Halfway through a 10-year deal, South Korea’s capital local government decides to put an end to its contract with French private operators RATP Dev and Transdev after negotiations over renewed contract conditions failed. The announcement, on 18 January, came shortly after members of the Korean Public Service and Transport Workers’ Union (KPTU), a PSI and ITF affiliate, made public their intention to go on strike.
The decision, despite being a huge step for KPTU and its campaign to bring Seoul metro Line 9 back into public ownership and management, does not turn the line into a fully-public one - as it will now be run directly by “Metro 9”, the intermediary private company which has invested in the development of the line and currently holds a contract until 2038.
Wol-san Liem, KPTU’s director of international and Korean peninsula affairs, said: “Metro 9 is still a private company, but this takes out one layer of subcontracting. It’s a step on the road to a fully-public Line 9. The end of the RATP Dev and Transdev contract is a direct result of the campaign by Line 9 workers, which has been widely supported by civil society and public transport unions who took solidarity action”.
KPTU metro Line 9 workers have repeatedly raised their concerns about RATP Dev and Transdev’s practices with the Seoul city government, fearing a major accident should things stay unchanged.
“The next step is to ensure that all workers affected by this change retain their conditions of employment with the new company. Then, we need improved working conditions on the line, and we can begin to push for a fully-public, accountable Line 9 as soon as possible”, added Wol-san.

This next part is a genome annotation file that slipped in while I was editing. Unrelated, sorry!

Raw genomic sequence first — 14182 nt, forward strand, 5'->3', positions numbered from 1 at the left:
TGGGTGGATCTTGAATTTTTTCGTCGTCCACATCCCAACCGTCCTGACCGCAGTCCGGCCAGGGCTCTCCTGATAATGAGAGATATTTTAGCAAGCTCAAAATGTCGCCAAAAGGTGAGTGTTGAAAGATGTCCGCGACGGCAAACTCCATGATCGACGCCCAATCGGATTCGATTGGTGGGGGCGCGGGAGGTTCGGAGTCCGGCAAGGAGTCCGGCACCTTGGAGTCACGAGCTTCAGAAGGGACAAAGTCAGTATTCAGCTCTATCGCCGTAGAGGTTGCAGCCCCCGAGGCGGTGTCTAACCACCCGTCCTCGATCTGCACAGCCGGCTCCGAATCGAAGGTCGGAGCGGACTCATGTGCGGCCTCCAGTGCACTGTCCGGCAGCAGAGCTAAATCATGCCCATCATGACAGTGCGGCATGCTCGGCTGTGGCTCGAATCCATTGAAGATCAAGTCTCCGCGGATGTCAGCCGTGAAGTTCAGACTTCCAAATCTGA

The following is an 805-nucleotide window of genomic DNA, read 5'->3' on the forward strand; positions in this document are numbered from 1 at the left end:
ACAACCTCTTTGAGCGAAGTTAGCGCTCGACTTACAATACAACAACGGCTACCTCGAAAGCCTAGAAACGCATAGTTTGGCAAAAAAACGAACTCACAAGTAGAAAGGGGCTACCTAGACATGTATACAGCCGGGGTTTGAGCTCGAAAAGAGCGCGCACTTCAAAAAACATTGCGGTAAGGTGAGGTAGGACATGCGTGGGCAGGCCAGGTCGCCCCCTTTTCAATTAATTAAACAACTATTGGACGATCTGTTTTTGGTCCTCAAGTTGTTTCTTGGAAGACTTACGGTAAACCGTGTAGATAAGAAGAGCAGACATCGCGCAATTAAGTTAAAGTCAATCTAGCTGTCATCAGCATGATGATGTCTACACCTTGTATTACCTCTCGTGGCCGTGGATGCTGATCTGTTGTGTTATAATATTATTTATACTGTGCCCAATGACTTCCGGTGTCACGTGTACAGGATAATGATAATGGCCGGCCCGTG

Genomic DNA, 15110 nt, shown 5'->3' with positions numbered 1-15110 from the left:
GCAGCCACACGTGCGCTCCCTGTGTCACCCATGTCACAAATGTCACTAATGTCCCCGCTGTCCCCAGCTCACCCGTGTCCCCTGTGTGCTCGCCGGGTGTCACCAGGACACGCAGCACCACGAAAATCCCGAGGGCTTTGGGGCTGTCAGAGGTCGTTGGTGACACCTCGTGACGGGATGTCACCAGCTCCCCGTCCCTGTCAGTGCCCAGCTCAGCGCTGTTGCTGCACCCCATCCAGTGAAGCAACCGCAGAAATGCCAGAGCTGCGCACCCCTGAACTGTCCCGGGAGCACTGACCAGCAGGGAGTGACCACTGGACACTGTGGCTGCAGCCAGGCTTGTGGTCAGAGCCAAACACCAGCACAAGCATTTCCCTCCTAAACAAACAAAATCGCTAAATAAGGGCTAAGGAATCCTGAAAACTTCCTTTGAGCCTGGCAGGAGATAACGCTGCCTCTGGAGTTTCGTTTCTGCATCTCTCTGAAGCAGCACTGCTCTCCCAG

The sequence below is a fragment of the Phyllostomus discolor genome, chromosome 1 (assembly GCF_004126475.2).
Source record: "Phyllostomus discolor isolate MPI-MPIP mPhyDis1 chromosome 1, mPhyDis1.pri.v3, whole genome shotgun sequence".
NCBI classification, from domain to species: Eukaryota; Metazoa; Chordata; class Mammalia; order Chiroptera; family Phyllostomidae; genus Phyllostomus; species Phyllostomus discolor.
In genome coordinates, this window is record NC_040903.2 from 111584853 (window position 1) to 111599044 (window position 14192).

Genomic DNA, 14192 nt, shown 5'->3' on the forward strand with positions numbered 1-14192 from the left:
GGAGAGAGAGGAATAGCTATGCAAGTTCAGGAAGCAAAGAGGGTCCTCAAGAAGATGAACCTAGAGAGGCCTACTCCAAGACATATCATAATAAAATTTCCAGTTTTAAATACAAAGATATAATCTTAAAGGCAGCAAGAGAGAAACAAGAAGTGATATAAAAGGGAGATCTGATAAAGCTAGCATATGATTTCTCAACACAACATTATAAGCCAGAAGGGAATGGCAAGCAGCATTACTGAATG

The subway from hell
Line 9 is one of the most critical public transport arteries in the highly populated South Korean capital. And yet it is the only mainline in the Seoul Metro to be run by a private operator.
Also, Line 9 transport service quality and working conditions are significantly inferior to publicly operated lines. Aggressive cost-cutting and shareholder profit-extraction policies have led to curtailed rest hours for metro drivers and lack of investment in coaches, infrastructure and staffing.
It has grown increasingly overcrowded and congested: pickpocketing, episodes of violence and harassment are a regular occurrence, so much so that passengers renamed it “the subway from hell”.
In 2017, the KPTU decided that the only viable strategy to fix these problems was to bring the metro line back into public hands, to secure service quality, safety, efficiency and decent working conditions and launched a campaign to do so. Since then, the union has regularly rallied passengers and civil society to the cause and Line 9 remunicipalization is now supported by over 90% of passengers.
A KPTU delegation was also present at the PSI’s Global Remunicipalization Workshop in December 2018, where it shared the union’s struggle and campaign to remunicipalize Seoul Metro line 9 with over 60 supportive public service trade unionists and allies from all over the world.
The campaign is part of the ITF’s Our Public Transport Campaign through which it got visibility and solidarity from many public transport unions worldwide.